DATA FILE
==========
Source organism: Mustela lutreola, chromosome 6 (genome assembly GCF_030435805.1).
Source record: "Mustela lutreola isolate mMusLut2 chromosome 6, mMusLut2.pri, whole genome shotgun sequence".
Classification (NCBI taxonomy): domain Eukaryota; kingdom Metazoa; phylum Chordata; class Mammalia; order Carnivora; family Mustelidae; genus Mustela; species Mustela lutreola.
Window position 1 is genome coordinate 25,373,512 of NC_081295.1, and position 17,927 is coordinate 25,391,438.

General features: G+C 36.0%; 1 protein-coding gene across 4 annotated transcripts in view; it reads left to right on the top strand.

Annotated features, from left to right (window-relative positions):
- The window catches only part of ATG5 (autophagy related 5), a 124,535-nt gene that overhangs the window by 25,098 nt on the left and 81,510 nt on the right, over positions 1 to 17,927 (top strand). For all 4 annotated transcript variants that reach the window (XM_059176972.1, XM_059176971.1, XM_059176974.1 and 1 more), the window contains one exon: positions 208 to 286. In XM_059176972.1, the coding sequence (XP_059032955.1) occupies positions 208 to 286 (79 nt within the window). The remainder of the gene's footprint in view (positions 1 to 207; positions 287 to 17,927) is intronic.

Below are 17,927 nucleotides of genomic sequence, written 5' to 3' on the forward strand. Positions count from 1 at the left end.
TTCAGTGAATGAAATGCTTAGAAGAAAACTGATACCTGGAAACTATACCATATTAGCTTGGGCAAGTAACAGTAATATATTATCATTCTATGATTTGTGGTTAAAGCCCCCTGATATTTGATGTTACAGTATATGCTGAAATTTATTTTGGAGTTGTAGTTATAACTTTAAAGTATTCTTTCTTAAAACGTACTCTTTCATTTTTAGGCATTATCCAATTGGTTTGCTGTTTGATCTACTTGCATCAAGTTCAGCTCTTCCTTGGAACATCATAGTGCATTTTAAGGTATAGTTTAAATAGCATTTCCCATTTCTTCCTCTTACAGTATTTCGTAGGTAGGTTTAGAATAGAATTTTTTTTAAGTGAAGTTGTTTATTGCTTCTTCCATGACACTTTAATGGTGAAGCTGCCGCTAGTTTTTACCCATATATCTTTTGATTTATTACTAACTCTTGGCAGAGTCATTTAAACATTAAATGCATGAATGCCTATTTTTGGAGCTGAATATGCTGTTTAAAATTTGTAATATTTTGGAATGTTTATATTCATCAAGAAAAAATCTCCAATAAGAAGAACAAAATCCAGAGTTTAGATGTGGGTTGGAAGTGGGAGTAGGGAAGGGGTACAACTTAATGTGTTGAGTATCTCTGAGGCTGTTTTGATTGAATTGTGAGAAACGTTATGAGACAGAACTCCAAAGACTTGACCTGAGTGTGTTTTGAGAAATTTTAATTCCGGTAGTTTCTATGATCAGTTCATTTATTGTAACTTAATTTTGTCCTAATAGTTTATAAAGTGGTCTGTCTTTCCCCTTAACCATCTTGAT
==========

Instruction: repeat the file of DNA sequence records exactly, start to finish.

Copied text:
Source organism: Mustela lutreola, chromosome 6 (genome assembly GCF_030435805.1).
Source record: "Mustela lutreola isolate mMusLut2 chromosome 6, mMusLut2.pri, whole genome shotgun sequence".
Classification (NCBI taxonomy): domain Eukaryota; kingdom Metazoa; phylum Chordata; class Mammalia; order Carnivora; family Mustelidae; genus Mustela; species Mustela lutreola.
Window position 1 is genome coordinate 25,373,512 of NC_081295.1, and position 17,927 is coordinate 25,391,438.

General features: G+C 36.0%; 1 protein-coding gene across 4 annotated transcripts in view; it reads left to right on the top strand.

Annotated features, from left to right (window-relative positions):
- The window catches only part of ATG5 (autophagy related 5), a 124,535-nt gene that overhangs the window by 25,098 nt on the left and 81,510 nt on the right, over positions 1 to 17,927 (top strand). For all 4 annotated transcript variants that reach the window (XM_059176972.1, XM_059176971.1, XM_059176974.1 and 1 more), the window contains one exon: positions 208 to 286. In XM_059176972.1, the coding sequence (XP_059032955.1) occupies positions 208 to 286 (79 nt within the window). The remainder of the gene's footprint in view (positions 1 to 207; positions 287 to 17,927) is intronic.

Below are 17,927 nucleotides of genomic sequence, written 5' to 3' on the forward strand. Positions count from 1 at the left end.
TTCAGTGAATGAAATGCTTAGAAGAAAACTGATACCTGGAAACTATACCATATTAGCTTGGGCAAGTAACAGTAATATATTATCATTCTATGATTTGTGGTTAAAGCCCCCTGATATTTGATGTTACAGTATATGCTGAAATTTATTTTGGAGTTGTAGTTATAACTTTAAAGTATTCTTTCTTAAAACGTACTCTTTCATTTTTAGGCATTATCCAATTGGTTTGCTGTTTGATCTACTTGCATCAAGTTCAGCTCTTCCTTGGAACATCATAGTGCATTTTAAGGTATAGTTTAAATAGCATTTCCCATTTCTTCCTCTTACAGTATTTCGTAGGTAGGTTTAGAATAGAATTTTTTTTAAGTGAAGTTGTTTATTGCTTCTTCCATGACACTTTAATGGTGAAGCTGCCGCTAGTTTTTACCCATATATCTTTTGATTTATTACTAACTCTTGGCAGAGTCATTTAAACATTAAATGCATGAATGCCTATTTTTGGAGCTGAATATGCTGTTTAAAATTTGTAATATTTTGGAATGTTTATATTCATCAAGAAAAAATCTCCAATAAGAAGAACAAAATCCAGAGTTTAGATGTGGGTTGGAAGTGGGAGTAGGGAAGGGGTACAACTTAATGTGTTGAGTATCTCTGAGGCTGTTTTGATTGAATTGTGAGAAACGTTATGAGACAGAACTCCAAAGACTTGACCTGAGTGTGTTTTGAGAAATTTTAATTCCGGTAGTTTCTATGATCAGTTCATTTATTGTAACTTAATTTTGTCCTAATAGTTTATAAAGTGGTCTGTCTTTCCCCTTAACCATCTTGAT